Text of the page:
The market for initial public offers may have been subdued again in New Zealand, but global activity was rampant – driven by central bank stimulus and a wash of capital. The Business Herald looks back on some of the highlights featuring New Zealand companies, some good and some not so good.

A swan dive for Allbirds

After months of speculation, sustainable shoemaker Allbirds – co-founded by former All Whites captain Tim Brown – finally listed on the tech-heavy Nasdaq exchange in November.

The IPO saw the company raise around US$300 million ($443m), with the offer price set at US$15 per share.

The shares started trading at US$21.21 apiece and closed their first day at US$28.64, for a market capitalisation of US$4.1 billion.

At this high point, co-founder Brown’s stake in the company was valued at about US$459m ($650m).

But the gains were short-lived and the shares plunged as the cost of opening stores weighed on profit margins. The stock hit a low of US$12.96 in mid-December.

Still, it has still been a remarkable trajectory for a company that only five years ago cast Brown’s mother as an extra in an ad to keep costs down.

The question now is where to next for the Kiwi shoe brand that counts Leonardo DiCaprio, Ashton Kutcher, Cindy Crawford and former US President Barack Obama as fans. Sales remain healthy, rising 33 per cent to US$62.7m in the recent third quarter, despite a wider net loss of US$13.8m.

Rocket Lab's slingshot journey

The Peter Beck-founded Rocket Lab got in on the tail-end of the “spac” boom in August when it merged with a special purpose acquisition company called Vector Acquisition, then backed into Vector’s slot on the Nasdaq.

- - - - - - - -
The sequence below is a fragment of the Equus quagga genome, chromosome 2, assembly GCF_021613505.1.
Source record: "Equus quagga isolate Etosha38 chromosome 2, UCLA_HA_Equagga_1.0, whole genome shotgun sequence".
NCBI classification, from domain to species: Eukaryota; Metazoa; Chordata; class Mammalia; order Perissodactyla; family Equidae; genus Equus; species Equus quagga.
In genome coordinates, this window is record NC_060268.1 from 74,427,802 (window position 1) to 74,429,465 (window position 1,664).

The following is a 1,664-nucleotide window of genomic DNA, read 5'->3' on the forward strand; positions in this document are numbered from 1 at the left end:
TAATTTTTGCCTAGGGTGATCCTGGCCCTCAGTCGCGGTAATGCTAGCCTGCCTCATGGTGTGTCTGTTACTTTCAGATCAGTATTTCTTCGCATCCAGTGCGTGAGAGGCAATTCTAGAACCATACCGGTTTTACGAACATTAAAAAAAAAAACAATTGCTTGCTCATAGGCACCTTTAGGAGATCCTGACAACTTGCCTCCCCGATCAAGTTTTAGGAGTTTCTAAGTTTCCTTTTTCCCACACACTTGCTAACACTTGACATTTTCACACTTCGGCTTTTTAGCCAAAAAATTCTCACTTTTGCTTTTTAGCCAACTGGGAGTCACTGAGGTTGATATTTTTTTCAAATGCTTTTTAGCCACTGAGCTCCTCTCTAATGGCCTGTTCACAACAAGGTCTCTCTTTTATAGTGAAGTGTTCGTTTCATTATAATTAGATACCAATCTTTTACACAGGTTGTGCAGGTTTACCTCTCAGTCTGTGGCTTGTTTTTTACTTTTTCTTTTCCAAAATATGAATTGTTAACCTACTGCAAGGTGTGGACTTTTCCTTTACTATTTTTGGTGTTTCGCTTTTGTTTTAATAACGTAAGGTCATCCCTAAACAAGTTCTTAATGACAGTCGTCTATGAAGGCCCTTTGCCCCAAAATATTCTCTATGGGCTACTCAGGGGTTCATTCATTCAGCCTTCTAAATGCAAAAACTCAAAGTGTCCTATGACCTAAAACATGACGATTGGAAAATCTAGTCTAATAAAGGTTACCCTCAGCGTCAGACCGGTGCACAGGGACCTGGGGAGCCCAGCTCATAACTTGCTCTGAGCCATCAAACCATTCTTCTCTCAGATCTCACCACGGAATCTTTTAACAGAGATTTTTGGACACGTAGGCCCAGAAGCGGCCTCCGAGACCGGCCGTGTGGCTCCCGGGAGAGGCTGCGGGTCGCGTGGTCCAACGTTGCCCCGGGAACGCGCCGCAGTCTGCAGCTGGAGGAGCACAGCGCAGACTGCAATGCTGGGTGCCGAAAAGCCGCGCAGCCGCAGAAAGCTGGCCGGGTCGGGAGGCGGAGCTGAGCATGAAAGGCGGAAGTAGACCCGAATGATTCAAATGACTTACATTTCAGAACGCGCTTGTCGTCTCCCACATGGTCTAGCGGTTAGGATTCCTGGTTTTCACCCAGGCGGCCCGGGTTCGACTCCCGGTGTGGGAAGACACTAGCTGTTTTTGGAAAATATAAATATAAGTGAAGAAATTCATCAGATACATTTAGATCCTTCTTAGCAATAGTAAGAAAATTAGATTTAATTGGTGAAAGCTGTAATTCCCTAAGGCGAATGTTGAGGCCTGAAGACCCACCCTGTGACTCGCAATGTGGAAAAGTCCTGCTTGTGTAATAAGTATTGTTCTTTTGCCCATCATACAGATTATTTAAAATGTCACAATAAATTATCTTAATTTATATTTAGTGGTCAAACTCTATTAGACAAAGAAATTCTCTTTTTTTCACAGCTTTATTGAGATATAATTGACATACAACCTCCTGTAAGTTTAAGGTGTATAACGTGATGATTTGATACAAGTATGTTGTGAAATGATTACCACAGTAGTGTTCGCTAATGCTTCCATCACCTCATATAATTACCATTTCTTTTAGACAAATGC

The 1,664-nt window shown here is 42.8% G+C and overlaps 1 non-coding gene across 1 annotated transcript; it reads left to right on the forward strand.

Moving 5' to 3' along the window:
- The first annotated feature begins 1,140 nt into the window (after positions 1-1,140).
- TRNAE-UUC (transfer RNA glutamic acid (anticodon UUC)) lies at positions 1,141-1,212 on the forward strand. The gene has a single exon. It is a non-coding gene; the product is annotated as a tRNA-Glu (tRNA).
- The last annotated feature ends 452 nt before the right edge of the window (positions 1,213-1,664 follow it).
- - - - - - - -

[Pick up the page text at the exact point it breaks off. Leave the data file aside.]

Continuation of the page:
The deal, which valued Rocket Lab at US$4.1b ($6b), raised US$750m for Beck’s company. It quickly put the funds to work on development of its new, larger Neutron rocket, the construction of a new satellite component plant in Auckland, and the acquisition of two satellite system makers: Maryland-based Planetary Systems Corporation for US$42m and Ohio-based Advanced solutions for US$40m.

Rocket Lab’s largest shareholders ahead of the Nasdaq listing were a clutch of Silicon Valley-based venture capital firms.

But there were also four local investors in the frame: Beck, who retained a 13.1 per cent stake in the company; Sir Stephen Tindall’s K1W1; Mark Rocket (aka Mark Stevens) – who joined Rocket Lab as a director for four years from 2007; and ACC.

As with other space transportation stocks, Rocket Lab shares, which listed at US$10, have been volatile – rising as high as US$20.72 before easing back. Its recent trading price of US$12.58 valued Beck’s holding at US$686m ($1.01b).

The Nasdaq listing also saw participation from some 4000 small Kiwi retail investors, who invested about $10m through factional ownership platforms Sharesies, Stake and Hatch.

And it also made paper millionaires of more than 100 past and present Rocket Lab staff who had been awarded bonus stock, with more than 180 having holdings worth at least $500,000.

My Food Bag's poor delivery

The NZX largely missed out on the IPO action this year and the March listing of My Food Bag didn’t help matters.

Many first-time investors were left disappointed as the stock fell on day one and continued to fall as the company battled rising costs in a competitive market.